The GAO looked at 30 pieces of equipment from various branches (not just the Air Force) and found that "reported readiness rates declined between fiscal years 1999 and 2004 for most of these items. The decline in readiness, which occurred more markedly in fiscal years 2003 and 2004, generally resulted from (1) the continued high use of equipment to support current operations and (2) maintenance issues caused by the advancing ages and complexity of the systems."
Charles Morrison, a researcher at the conservative American Enterprise Institute, said the U.S. "bought more aircraft in the early 1950s than in all the years combined from 1956 to 2011, clearly at the cost of an older fleet."
So let’s sum up so far. On the number of naval ships, Romney is close, except that he overlooked the four years of lower numbers under Bush. Meanwhile, he’s correct on the number of aircraft and is most likely correct on the age of aircraft.
Adding some context
But what do those numbers mean? Not much, a variety of experts told us.
Counting the number of ships or aircraft is not a good measurement of defense strength because their capabilities have increased dramatically in recent decades. Romney’s comparison "doesn’t pass ‘the giggle test,’ " said William W. Stueck, a historian at the University of Georgia.
Consider what types of naval ships were used in 1916 and 2011. The types of ships active in both years, such as cruisers and destroyers, are outfitted today with far more advanced technology than what was available during World War I. More importantly, the U.S. Navy has 11 aircraft carriers (plus the jets to launch from them), 31 amphibious ships, 14 submarines capable of launching nuclear ballistic missiles and four specialized submarines for launching Cruise missiles -- all categories of vessels that didn't exist in 1916.
As for the Air Force, many U.S. planes may be old, but they "have been modernized with amazing sensors and munitions even when the airframes themselves haven’t been," said Michael O’Hanlon, a scholar at the Brookings Institution. Human factors matter, too. "The vast superiority of the U.S. Air Force has little to do with number of planes, but with vastly superior training, in-flight coordination and control, as well as precision targeting and superior missiles," said Charles Knight, co-director of the Project on Defense Alternatives at the Massachusetts-based Commonwealth Institute.
Ruehrmund and Bowie write in their report that "although the overall force level is lower, the capabilities of the current force in almost all respects far exceed that of the huge Air Force of the 1950s. Today’s Air Force can maintain surveillance of the planet with space and air-breathing systems; strike with precision any point on the globe within hours; deploy air power and joint forces with unprecedented speed and agility; and provide high-bandwidth secure communications and navigation assistance to the entire joint force."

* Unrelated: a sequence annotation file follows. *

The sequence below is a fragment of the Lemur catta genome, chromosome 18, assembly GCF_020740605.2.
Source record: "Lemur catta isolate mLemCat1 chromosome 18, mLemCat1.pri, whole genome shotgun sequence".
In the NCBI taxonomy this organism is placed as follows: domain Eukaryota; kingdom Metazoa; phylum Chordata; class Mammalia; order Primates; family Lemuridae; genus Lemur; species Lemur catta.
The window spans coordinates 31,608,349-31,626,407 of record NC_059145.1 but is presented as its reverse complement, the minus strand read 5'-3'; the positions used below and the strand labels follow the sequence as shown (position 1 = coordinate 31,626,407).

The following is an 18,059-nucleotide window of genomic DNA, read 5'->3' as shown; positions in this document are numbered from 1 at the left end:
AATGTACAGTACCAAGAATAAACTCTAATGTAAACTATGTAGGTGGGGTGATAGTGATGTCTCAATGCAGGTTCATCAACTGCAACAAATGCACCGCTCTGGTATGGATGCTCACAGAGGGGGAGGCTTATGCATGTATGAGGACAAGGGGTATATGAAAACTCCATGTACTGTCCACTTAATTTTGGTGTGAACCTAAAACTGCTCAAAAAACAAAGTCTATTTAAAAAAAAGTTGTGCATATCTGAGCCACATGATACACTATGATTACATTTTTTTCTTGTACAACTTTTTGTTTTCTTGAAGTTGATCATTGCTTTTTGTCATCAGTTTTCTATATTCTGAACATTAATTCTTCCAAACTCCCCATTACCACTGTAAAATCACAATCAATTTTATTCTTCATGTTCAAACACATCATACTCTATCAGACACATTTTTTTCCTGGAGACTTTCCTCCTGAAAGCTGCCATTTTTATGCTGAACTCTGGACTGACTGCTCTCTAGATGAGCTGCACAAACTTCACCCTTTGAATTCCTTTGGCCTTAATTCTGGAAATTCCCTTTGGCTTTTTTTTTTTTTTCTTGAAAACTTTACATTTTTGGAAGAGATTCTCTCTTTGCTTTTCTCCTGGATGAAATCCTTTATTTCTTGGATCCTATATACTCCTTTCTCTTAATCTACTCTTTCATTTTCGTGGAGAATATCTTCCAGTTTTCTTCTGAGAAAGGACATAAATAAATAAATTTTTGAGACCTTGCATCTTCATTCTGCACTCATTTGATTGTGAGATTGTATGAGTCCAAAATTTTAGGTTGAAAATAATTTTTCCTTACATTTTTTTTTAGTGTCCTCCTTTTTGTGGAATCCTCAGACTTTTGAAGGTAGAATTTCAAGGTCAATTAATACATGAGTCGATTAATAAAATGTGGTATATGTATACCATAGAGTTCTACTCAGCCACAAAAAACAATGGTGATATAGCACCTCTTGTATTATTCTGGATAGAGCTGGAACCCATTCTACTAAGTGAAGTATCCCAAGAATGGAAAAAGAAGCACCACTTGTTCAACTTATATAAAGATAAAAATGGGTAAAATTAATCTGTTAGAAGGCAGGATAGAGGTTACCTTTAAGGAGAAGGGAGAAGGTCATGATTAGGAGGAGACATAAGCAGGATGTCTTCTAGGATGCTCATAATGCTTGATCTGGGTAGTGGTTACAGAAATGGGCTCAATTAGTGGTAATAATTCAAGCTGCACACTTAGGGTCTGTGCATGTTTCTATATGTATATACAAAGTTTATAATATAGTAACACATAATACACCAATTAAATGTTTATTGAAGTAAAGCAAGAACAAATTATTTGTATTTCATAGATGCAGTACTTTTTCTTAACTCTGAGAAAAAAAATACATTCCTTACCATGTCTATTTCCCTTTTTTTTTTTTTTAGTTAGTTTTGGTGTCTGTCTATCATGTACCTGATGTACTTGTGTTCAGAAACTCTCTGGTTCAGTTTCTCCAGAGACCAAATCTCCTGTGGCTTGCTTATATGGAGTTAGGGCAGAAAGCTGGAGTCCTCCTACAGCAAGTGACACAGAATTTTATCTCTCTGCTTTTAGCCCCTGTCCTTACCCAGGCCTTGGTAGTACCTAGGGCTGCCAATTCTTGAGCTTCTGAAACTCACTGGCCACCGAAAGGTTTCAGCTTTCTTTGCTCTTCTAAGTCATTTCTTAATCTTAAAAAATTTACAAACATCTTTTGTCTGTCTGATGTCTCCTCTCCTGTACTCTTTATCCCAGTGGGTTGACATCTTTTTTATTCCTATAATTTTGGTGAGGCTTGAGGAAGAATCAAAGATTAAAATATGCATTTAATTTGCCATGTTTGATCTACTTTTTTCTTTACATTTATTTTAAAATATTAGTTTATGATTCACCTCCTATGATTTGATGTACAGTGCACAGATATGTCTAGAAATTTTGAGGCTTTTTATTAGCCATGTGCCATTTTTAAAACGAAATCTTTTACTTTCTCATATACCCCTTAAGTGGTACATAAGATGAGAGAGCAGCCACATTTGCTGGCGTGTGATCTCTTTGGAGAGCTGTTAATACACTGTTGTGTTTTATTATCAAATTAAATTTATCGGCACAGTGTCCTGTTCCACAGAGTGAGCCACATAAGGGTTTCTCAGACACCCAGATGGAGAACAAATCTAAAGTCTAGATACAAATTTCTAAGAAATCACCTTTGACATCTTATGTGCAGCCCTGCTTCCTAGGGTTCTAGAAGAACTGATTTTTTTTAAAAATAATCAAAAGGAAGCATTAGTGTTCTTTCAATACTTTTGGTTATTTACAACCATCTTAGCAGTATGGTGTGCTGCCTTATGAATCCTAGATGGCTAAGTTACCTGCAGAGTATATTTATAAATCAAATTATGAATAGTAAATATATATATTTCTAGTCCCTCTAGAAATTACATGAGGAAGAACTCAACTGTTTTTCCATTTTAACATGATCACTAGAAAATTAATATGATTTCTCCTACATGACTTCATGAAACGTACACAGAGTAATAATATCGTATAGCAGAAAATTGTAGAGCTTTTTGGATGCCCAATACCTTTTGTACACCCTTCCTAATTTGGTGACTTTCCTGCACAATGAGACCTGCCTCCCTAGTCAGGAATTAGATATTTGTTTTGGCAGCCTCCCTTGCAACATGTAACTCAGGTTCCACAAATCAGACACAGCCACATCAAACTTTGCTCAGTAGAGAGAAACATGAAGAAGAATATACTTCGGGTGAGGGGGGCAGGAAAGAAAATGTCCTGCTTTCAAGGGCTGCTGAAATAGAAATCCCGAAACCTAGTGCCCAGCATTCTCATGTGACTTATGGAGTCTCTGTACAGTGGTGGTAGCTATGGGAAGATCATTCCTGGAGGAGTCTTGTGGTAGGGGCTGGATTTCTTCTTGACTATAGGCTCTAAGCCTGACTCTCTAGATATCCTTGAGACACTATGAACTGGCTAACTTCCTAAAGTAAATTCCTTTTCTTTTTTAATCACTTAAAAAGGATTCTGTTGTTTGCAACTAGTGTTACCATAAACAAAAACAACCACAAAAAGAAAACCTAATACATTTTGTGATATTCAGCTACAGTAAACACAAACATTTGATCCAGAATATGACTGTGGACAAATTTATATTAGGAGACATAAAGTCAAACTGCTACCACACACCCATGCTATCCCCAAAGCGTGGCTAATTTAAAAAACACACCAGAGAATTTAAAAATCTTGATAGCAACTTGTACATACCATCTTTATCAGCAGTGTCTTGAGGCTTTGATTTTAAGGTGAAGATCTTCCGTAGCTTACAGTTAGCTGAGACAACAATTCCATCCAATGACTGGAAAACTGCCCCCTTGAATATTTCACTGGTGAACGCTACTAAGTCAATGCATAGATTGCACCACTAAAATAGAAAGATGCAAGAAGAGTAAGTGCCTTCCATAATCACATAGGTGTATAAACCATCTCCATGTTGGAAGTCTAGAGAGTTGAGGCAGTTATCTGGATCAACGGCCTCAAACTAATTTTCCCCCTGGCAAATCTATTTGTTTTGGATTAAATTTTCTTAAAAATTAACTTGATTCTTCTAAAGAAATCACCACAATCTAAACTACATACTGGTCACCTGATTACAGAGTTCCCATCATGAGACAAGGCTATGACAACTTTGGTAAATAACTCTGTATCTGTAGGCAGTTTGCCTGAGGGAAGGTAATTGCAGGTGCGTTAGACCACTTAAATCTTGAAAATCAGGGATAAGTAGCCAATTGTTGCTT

Increasingly crucial today are pilotless aerial vehicles, some of which are more commonly known as drones.
"The Air Force now buys more unmanned than manned aircraft every year, and that trend is not going to change," said Lance Janda, a historian at Cameron University. "Within our lifetime, I think you’ll see an end to manned combat aircraft, because unmanned planes are more capable and a lot cheaper."
For a sense of comparison, in 1947, "it took dozens of planes and literally hundreds of bombs to destroy a single target because they were so inaccurate," said Todd Harrison, a fellow with the Center for Strategic and Budgetary Assessments. "But thanks to smart bombs and stealthy aircraft, today it only takes a single plane and often a single bomb to destroy a target."
Or as John Pike, director of globalsecurity.org, puts it: "Would anyone care to trade today's Navy or Air Force for either service at any point in the 20th century?"
There’s also another problem with Romney’s claim. He appears to be throwing blame on Obama, which is problematic because military buildups and draw-downs these days take years to run their course. Just look at the long, slow declines in the number of ships and aircraft. These are not turn-on-a-dime events that can be pegged to one president.
"Ships are so expensive that they have to be built over long periods of time, and at a pace that accounts for the retirement from service of other ships as well," Janda said. "We also have to space the building out over long periods of time to keep our major shipyards working at a rate that’s sustainable over several decades, because you can’t let them go under and then try to reform them in time of war. So Congress and the president make decisions each year regarding the needs of the Navy that do not come to fruition for decades, making it ridiculous to give blame or praise to the president for the current situation."
All this said, there are lots of serious issues facing the military that Obama, or whoever defeats him in 2012, will have to address.